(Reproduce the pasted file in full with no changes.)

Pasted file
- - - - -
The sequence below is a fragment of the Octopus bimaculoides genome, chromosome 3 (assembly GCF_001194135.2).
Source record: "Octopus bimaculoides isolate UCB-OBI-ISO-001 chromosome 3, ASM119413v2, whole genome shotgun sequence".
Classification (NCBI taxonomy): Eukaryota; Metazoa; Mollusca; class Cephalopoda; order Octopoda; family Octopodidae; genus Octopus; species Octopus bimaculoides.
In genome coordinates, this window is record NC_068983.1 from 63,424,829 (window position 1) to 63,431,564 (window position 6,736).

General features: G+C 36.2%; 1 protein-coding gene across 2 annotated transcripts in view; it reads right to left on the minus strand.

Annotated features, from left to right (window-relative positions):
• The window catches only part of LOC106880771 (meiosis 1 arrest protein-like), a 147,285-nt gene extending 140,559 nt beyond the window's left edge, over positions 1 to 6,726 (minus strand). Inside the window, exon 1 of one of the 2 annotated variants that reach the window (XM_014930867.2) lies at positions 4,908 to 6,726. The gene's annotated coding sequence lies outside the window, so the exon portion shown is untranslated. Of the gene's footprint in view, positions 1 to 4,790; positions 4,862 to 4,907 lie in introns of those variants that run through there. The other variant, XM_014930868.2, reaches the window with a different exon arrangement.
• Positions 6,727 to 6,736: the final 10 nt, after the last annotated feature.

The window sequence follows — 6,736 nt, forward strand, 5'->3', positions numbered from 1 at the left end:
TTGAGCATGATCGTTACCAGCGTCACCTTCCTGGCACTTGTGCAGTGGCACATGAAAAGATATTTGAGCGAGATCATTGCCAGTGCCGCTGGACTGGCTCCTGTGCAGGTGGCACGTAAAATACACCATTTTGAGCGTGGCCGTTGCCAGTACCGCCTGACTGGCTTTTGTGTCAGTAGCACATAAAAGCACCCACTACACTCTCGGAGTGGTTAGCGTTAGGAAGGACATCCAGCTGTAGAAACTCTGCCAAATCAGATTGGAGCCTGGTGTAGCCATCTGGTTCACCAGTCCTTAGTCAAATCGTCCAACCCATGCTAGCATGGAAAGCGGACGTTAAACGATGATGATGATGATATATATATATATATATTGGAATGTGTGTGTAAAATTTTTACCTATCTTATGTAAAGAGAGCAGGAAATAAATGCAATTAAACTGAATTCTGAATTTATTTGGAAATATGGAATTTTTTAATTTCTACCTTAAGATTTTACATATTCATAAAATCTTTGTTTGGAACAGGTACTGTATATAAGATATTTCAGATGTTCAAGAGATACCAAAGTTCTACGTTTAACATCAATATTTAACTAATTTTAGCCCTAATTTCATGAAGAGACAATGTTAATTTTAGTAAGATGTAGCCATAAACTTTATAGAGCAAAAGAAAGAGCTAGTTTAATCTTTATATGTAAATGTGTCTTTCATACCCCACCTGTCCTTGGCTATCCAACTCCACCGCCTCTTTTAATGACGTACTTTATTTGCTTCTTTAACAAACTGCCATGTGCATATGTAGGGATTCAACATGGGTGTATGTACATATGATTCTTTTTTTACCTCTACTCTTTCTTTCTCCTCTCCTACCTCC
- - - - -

The sequence below is a fragment of the Octopus bimaculoides genome, chromosome 3 (assembly GCF_001194135.2).
Source record: "Octopus bimaculoides isolate UCB-OBI-ISO-001 chromosome 3, ASM119413v2, whole genome shotgun sequence".
Classification (NCBI taxonomy): Eukaryota; Metazoa; Mollusca; class Cephalopoda; order Octopoda; family Octopodidae; genus Octopus; species Octopus bimaculoides.
In genome coordinates, this window is record NC_068983.1 from 63,424,829 (window position 1) to 63,431,564 (window position 6,736).

General features: G+C 36.2%; 1 protein-coding gene across 2 annotated transcripts in view; it reads right to left on the minus strand.

Annotated features, from left to right (window-relative positions):
• The window catches only part of LOC106880771 (meiosis 1 arrest protein-like), a 147,285-nt gene extending 140,559 nt beyond the window's left edge, over positions 1 to 6,726 (minus strand). Inside the window, exon 1 of one of the 2 annotated variants that reach the window (XM_014930867.2) lies at positions 4,908 to 6,726. The gene's annotated coding sequence lies outside the window, so the exon portion shown is untranslated. Of the gene's footprint in view, positions 1 to 4,790; positions 4,862 to 4,907 lie in introns of those variants that run through there. The other variant, XM_014930868.2, reaches the window with a different exon arrangement.
• Positions 6,727 to 6,736: the final 10 nt, after the last annotated feature.

The window sequence follows — 6,736 nt, forward strand, 5'->3', positions numbered from 1 at the left end:
TTGAGCATGATCGTTACCAGCGTCACCTTCCTGGCACTTGTGCAGTGGCACATGAAAAGATATTTGAGCGAGATCATTGCCAGTGCCGCTGGACTGGCTCCTGTGCAGGTGGCACGTAAAATACACCATTTTGAGCGTGGCCGTTGCCAGTACCGCCTGACTGGCTTTTGTGTCAGTAGCACATAAAAGCACCCACTACACTCTCGGAGTGGTTAGCGTTAGGAAGGACATCCAGCTGTAGAAACTCTGCCAAATCAGATTGGAGCCTGGTGTAGCCATCTGGTTCACCAGTCCTTAGTCAAATCGTCCAACCCATGCTAGCATGGAAAGCGGACGTTAAACGATGATGATGATGATATATATATATATATATTGGAATGTGTGTGTAAAATTTTTACCTATCTTATGTAAAGAGAGCAGGAAATAAATGCAATTAAACTGAATTCTGAATTTATTTGGAAATATGGAATTTTTTAATTTCTACCTTAAGATTTTACATATTCATAAAATCTTTGTTTGGAACAGGTACTGTATATAAGATATTTCAGATGTTCAAGAGATACCAAAGTTCTACGTTTAACATCAATATTTAACTAATTTTAGCCCTAATTTCATGAAGAGACAATGTTAATTTTAGTAAGATGTAGCCATAAACTTTATAGAGCAAAAGAAAGAGCTAGTTTAATCTTTATATGTAAATGTGTCTTTCATACCCCACCTGTCCTTGGCTATCCAACTCCACCGCCTCTTTTAATGACGTACTTTATTTGCTTCTTTAACAAACTGCCATGTGCATATGTAGGGATTCAACATGGGTGTATGTACATATGATTCTTTTTTTACCTCTACTCTTTCTTTCTCCTCTCCTACCTCC